Canis ISSN: 2398-2942

Fecal analysis: salmonella

Contributor(s): Helen Milner, James Simpson

Overview

  • Gram negative rod-shaped bacterium Salmonella spp.
  • Found worldwide as many serotypes.
  • Infection found in most species.
  • An important zoonosis.
  • Spread of infection via fecal-oral route.
  •  Salmonellacan survive for long periods off host in moist warm environments.
  • Infection may result in acute gastroenteritis Acute hemorrhagic diarrhea syndrome (AHDS) or septicemia Shock: septic.

Sampling

This article is available in full to registered subscribers

Sign up now to purchase a 30 day trial, or Login

Tests

Methodologies

  • Submit at least 2 different fresh feces samples for culture.
  • Do not use fecal swabs as they frequently dry out and result in negative cultures.
  • If septicemia is suspected then collect blood and tissue cultures.
  • Screen all in-contact animals.
  • Ensure owner seeks medical advice if human illness is also present.
  • Laboratory culture - always inform laboratory of possible Salmonella case and submit samples in suitable containers to prevent risk of human infection.
  • Laboratory culture for Salmonella will involve use of:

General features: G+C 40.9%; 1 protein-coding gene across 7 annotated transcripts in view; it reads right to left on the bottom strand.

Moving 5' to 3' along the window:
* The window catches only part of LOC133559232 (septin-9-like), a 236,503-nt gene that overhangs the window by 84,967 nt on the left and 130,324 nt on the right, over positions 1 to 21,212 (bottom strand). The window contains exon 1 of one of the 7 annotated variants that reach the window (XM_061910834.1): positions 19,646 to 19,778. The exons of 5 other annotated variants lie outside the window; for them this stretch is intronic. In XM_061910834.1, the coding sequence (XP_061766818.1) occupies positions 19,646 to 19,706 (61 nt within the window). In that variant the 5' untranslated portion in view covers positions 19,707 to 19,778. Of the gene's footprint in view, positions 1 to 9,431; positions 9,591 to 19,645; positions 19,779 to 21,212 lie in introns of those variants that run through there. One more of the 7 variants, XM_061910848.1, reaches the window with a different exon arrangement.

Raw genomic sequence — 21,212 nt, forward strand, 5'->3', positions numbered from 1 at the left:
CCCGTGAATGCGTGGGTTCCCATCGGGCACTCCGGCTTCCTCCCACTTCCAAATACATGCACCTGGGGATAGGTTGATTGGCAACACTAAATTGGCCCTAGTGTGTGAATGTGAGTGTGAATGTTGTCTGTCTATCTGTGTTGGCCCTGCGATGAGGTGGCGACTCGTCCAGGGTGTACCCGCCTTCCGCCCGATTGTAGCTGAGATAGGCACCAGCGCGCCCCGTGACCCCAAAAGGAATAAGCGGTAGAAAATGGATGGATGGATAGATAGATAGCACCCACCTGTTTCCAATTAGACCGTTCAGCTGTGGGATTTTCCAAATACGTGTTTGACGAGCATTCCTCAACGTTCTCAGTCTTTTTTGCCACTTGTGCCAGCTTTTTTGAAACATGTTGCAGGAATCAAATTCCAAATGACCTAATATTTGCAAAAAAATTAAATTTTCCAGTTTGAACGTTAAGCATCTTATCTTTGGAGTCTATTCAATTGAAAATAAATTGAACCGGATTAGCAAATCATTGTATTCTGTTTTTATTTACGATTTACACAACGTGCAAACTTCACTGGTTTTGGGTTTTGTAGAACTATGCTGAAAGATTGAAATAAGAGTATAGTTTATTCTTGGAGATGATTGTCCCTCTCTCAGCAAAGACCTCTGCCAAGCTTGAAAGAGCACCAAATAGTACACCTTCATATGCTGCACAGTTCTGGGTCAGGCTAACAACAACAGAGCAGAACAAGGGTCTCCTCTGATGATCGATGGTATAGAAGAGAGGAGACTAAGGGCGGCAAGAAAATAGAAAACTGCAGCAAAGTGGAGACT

• Deoxycholate citrate agar.
    • Selenite broth.
    • Slide agglutination.
    • This procedure will establish if Group B,C or D is present.
    • Send samples to reference laboratory for final identification.
  • If septicemia is suspected, then aseptically collect blood and tissue samples for culture.

Dispose of consumables and fecal material following Health and Safety regulations.

  • Patients positive for enteric Salmonella should not receive antibiotic therapy Salmonellosis as this may delay elimination from the host and create carrier states.
  • Septicemic patients should be hospitalized in isolation and intensively treated.
    Owners must be warned of zoonotic implications of salmonellainfection in their dog
Special care is required where very young, old or potentially immunocompromised people live in the same environment.

Follow-up

  • Multiple fecal cultures are used to determine when enteric Salmonella infection has been eliminated. Recommend give indication of frequency/intervals of testing.
  • Aim for 3 negative fecal cultures.

Result Data

This article is available in full to registered subscribers

Sign up now to purchase a 30 day trial, or Login

Further Reading

Publications

Refereed papers

Other sources of information

  • Manual of Small Animal Clinical Pathology (1998) Davidson M, Else R & Lumsden J (eds), BSAVA.
  • Clinical Textbook for Veterinary Technicians (1998) 4th edn McCurnin D M (ed), W B Saunders.
  • BSAVA Manual of Canine and Feline Gastroenterology (1997) Thomas D A et al(eds), Iowa State University Press.
  • Laboratory Procedures for Veterinary Technicians (1997) 3rd edn, Pratt P W (ed), Mosby.


ADDED